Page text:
Review Article

The bloody truth: Investigating nurse phlebotomy competencies at a private laboratory in Johannesburg, South Africa

Lizelle Crous, S. J. Armstrong
Health SA Gesondheid | Vol 21 | a988 | DOI: | © 2016 Lizelle Crous, S. J. Armstrong | This work is licensed under CC Attribution 4.0
Submitted: 10 October 2017 | Published: 11 October 2016

About the author(s)

Lizelle Crous, University of the Witwatersrand, South Africa
S. J. Armstrong, University of the Witwatersrand, South Africa

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Background: With the introduction of the phlebotomist technician-certification programme in South Africa, nurses' phlebotomy competence, an acquired skill during basic training, was questioned. Various studies indicate that the majority of errors occur during the collection phase, causing negative outcomes for the patient.

Objective: Despite in-service training, samples were rejected and linked to the nurse phlebotomist's sample collection technique. The purpose of this study was to establish if nurses' phlebotomy techniques could be improved through a workplace-training programme in the attempt to improve the quality of the test results.

Method: The methodology used was a quantitative, experimental, pilot intervention study, based on a one group pre-test - post-test design. Data was collected by means of peer video recordings of the nurses (n = 20) based at outpatient departments of the laboratory. Independent evaluators evaluated the recordings against criterion-based observationalchecklists.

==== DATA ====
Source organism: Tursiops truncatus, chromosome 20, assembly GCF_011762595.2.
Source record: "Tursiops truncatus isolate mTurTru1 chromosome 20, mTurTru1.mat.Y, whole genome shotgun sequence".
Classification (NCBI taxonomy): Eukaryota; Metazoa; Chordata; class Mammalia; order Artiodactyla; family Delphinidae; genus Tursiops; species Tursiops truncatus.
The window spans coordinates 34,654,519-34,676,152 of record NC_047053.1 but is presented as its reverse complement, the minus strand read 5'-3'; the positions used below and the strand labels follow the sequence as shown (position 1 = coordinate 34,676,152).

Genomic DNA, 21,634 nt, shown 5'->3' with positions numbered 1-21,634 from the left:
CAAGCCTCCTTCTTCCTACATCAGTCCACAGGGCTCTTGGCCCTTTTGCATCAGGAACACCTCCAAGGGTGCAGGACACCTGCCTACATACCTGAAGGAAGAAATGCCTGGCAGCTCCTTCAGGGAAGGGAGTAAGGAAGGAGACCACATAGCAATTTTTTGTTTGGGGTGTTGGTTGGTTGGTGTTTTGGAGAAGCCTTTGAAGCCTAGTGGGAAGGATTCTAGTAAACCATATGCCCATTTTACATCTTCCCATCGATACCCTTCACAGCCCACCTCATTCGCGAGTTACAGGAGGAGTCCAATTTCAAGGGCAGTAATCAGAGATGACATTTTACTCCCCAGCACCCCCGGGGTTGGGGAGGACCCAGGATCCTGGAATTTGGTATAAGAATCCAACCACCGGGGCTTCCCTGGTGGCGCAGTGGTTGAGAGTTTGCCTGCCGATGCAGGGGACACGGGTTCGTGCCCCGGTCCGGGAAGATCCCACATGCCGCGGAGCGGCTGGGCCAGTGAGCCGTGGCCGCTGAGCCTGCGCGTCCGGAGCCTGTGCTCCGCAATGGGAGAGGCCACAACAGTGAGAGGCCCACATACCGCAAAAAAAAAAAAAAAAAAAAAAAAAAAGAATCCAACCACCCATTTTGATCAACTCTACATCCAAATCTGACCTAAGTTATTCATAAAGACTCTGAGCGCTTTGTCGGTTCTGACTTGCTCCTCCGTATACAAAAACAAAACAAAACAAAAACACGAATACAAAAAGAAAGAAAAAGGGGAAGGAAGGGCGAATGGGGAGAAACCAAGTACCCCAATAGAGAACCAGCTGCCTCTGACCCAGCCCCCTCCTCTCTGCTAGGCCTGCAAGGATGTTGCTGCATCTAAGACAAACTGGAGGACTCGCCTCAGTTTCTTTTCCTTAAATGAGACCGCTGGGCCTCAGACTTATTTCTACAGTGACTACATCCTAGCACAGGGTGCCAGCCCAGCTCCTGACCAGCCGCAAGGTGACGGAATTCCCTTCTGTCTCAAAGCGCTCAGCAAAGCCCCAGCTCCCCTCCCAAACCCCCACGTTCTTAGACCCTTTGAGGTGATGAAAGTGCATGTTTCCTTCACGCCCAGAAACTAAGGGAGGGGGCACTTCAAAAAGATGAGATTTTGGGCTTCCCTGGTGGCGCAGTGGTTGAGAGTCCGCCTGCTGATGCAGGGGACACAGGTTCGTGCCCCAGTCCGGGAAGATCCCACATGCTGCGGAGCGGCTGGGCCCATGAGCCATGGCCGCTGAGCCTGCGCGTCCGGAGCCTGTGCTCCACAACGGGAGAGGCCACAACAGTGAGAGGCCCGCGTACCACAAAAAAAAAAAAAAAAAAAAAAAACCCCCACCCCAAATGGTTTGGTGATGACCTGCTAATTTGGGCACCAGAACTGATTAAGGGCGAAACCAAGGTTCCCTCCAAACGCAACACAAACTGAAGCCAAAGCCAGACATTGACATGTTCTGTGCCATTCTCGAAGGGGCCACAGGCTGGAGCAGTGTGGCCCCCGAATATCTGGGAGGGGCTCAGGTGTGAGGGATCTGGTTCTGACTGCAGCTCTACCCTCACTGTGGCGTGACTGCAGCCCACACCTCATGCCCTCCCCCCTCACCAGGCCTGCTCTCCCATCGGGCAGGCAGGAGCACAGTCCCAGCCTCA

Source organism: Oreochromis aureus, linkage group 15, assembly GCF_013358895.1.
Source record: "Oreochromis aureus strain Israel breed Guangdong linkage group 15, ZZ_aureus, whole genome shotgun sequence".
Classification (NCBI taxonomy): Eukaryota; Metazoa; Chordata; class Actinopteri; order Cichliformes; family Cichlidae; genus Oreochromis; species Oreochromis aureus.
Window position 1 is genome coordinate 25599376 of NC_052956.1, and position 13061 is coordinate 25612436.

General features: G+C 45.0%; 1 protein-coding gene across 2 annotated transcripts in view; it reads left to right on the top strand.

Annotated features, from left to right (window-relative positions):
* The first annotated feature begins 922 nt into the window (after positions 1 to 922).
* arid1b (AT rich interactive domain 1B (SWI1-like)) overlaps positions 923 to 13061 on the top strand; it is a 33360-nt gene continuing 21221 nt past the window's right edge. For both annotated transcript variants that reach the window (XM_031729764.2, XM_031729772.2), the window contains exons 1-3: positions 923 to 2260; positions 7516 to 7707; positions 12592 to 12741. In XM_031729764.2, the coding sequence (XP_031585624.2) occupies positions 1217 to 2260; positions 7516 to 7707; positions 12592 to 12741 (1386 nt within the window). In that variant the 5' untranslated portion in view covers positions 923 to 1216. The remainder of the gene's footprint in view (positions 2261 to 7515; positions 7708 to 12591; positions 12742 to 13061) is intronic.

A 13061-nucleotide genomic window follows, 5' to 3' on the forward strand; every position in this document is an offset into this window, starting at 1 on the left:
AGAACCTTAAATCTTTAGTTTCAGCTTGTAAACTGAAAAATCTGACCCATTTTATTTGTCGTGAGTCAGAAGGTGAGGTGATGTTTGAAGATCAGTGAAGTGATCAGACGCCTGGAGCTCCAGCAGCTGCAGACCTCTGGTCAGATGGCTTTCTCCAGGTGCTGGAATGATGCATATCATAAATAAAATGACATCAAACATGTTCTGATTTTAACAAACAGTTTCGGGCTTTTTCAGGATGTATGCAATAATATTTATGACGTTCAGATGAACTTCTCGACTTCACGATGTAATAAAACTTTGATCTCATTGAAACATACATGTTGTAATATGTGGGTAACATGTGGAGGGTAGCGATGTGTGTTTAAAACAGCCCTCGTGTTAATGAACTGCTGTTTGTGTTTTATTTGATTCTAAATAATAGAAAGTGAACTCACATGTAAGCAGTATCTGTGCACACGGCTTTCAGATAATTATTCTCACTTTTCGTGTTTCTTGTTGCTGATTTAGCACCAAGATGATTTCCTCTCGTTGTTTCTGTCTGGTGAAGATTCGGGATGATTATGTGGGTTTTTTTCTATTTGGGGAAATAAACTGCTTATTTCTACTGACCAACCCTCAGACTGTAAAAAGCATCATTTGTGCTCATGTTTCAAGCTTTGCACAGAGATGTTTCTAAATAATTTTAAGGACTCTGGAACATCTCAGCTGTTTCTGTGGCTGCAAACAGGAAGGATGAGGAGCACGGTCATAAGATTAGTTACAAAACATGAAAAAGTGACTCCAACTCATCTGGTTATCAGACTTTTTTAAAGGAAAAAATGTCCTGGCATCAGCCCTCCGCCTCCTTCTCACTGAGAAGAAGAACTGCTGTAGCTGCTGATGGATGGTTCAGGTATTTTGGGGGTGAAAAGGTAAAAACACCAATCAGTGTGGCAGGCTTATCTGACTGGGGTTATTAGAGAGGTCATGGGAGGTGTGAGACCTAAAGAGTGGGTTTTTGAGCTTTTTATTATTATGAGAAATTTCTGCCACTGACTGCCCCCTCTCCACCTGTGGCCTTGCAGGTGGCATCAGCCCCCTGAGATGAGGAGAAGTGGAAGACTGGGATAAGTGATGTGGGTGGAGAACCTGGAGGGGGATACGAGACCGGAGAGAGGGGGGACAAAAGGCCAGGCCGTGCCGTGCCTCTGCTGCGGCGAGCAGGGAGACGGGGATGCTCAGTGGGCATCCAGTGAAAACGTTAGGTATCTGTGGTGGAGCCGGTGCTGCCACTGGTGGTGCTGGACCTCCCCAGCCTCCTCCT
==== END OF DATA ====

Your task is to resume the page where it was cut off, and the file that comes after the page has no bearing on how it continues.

Results: Compliance to standards on the venepuncture procedure was identified during the pre-test, with an average score of 61.9%. The training programme, developed to address all deviations from the standards, proved to be effective as the post-test compliance score was 85%.

Conclusion: The reason for improving nurses' phlebotomy skills is to ensure accurate results that will assist clinicians caring for their patients. The results suggest that knowledge and skills were acquired, however further investigations are needed for guidance in the standardisation of training programmes and at what intervals should these training programmes be presented.


Venepuncture technique; In-service training; Peer-evaluation


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